Personalities go homeless for YMCA

TV hosts Moira Delia and Peppi Azzopardi get a taste of the homeless` perspective at the launch of the Homeless Personalities event in Valletta yesterday. Photo: Darrin Zammit Lupi.

TV hosts Moira Delia and Peppi Azzopardi get a taste of the homeless` perspective at the launch of the Homeless Personalities event in Valletta yesterday. Photo: Darrin Zammit Lupi.

They may not be sleeping in cardboard boxes on the high street, but the homeless do exist in Malta. They live, out of sight, at Dar Niki Cassar, the YMCA shelter in Valletta, where social workers and volunteers help them rebuild their lives.

To raise awareness of their plight, and that of thousands of others who turn to the YMCA for help every year, a host of local celebrities will go homeless and sleep on 12 mattresses in Republic Street to fund-raise for the YMCA Valletta Homeless Project from 10 a.m. next Friday to 1 p.m. on Saturday.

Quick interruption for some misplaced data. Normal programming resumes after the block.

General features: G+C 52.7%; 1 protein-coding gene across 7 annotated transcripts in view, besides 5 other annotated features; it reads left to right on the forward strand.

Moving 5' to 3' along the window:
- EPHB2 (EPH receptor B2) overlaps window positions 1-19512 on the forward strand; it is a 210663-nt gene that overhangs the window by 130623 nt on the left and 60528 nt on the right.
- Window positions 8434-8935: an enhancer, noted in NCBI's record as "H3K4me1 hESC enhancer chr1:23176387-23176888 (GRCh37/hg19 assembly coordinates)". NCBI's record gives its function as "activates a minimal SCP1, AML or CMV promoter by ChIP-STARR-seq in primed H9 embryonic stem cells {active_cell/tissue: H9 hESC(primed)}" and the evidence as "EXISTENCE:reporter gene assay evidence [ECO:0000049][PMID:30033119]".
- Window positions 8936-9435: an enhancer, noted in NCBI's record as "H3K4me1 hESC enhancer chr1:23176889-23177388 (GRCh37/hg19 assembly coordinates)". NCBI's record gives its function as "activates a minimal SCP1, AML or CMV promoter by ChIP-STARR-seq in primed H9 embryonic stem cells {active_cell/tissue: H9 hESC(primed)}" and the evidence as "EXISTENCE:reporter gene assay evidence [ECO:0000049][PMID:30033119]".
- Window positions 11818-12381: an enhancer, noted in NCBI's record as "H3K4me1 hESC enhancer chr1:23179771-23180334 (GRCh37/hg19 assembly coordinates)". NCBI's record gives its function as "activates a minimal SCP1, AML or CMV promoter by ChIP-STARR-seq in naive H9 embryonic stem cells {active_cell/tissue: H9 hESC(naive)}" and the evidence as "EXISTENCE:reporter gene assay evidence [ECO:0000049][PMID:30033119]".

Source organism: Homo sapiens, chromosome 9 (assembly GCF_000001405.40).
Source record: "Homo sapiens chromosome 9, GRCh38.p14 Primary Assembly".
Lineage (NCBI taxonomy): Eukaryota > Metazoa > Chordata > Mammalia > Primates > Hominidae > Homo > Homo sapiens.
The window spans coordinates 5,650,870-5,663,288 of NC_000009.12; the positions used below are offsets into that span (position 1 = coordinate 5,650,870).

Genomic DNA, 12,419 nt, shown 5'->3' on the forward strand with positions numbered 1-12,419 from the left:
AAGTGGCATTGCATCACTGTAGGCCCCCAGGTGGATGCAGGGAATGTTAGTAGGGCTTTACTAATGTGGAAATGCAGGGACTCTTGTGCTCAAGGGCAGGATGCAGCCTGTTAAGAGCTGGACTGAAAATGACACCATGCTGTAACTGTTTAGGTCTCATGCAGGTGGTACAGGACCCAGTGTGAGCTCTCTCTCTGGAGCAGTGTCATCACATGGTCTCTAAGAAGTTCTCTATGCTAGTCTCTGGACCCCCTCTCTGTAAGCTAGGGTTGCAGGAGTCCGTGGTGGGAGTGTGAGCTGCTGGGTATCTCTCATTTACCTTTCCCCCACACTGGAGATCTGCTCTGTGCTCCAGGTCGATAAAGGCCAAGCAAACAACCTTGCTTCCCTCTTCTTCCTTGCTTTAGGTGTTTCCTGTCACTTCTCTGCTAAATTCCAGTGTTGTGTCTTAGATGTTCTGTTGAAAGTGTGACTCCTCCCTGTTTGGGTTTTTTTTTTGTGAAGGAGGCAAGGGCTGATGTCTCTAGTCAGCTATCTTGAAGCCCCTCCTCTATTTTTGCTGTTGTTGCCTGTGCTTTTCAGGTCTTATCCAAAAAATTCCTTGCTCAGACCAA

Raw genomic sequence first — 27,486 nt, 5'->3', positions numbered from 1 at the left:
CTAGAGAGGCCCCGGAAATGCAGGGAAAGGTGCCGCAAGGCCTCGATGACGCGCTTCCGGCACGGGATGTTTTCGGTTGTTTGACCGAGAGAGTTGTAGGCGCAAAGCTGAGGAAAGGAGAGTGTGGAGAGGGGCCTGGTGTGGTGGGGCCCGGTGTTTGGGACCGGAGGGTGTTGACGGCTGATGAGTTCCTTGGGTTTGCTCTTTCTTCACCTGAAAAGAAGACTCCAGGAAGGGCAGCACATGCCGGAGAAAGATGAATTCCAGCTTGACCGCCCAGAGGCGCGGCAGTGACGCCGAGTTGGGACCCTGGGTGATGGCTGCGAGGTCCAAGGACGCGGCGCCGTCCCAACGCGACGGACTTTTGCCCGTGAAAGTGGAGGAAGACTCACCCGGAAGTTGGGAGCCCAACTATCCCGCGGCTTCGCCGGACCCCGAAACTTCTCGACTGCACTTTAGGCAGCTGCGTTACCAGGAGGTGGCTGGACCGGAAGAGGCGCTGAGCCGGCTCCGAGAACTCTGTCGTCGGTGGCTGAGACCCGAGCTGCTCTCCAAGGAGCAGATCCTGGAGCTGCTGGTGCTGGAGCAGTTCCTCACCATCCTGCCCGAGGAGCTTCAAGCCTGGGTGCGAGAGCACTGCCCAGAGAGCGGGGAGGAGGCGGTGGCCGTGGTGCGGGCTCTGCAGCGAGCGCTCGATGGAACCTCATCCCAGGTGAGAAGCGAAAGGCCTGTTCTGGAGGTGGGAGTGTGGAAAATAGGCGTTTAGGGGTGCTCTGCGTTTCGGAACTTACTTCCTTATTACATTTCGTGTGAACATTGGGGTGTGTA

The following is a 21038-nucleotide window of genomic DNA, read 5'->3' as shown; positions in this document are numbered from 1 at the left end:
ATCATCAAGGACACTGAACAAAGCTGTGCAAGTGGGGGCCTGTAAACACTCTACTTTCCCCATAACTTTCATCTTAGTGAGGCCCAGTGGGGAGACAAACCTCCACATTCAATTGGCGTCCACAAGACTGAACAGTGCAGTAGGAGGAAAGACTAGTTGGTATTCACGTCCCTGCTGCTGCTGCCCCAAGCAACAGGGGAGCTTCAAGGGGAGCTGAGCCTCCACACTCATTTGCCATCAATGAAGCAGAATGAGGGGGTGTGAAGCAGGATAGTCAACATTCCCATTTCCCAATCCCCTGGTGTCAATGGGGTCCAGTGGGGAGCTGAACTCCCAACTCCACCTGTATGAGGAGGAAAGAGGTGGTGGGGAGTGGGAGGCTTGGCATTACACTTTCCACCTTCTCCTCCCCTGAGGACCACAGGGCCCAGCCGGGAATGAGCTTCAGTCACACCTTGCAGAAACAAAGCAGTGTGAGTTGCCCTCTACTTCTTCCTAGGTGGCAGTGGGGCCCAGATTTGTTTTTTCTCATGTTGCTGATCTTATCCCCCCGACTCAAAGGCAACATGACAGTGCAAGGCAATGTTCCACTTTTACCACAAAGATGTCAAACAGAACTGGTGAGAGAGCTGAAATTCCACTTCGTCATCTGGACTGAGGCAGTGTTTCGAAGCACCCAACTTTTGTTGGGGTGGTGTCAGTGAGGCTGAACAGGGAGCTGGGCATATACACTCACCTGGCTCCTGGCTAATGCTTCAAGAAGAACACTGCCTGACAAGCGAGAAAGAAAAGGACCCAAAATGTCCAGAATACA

The 'Homeless Personalities' stunt - this is the third such event - is part of the YMCA's Twelve Appeal, which will culminate in a concert by Live 8 hero Bob Geldof on June 28.

Participating personalities, who will live on bread and water for the duration, include singer Ira Losco, Scream Daisy frontman Jotham, TV hosts Peppi Azzopardi, Moira Delia, Ray Calleja and Rachel Attard, journalist Miriam Dalli, L-Ispjun's Ian, MPs Justyne Caruana and Jeffrey Pullicino Orlando, footballer Carmel Busuttil, Daniel, Owen and Sander of Zinners fame, actor John Montanaro, athlete Xandru Grech, and police and Civil Protection officers.

On Friday night, 12 of Malta's top musicians will jam under the stars in an all-night unplugged session. On Saturday morning, Eighties fitness pioneer and charity fund-raiser Doris Cusens will lead keep fit sessions on Great Siege Square. Anyone can join in against a donation.

The Twelve Appeal was launched yesterday by YMCA, which also revealed statistics of social work programmes for 2005. Last year, YMCA made 6,405 interventions benefiting 9,000 people, an average of 25 cases a day involving an average 36 people. Individuals assisted last year amounted to 781.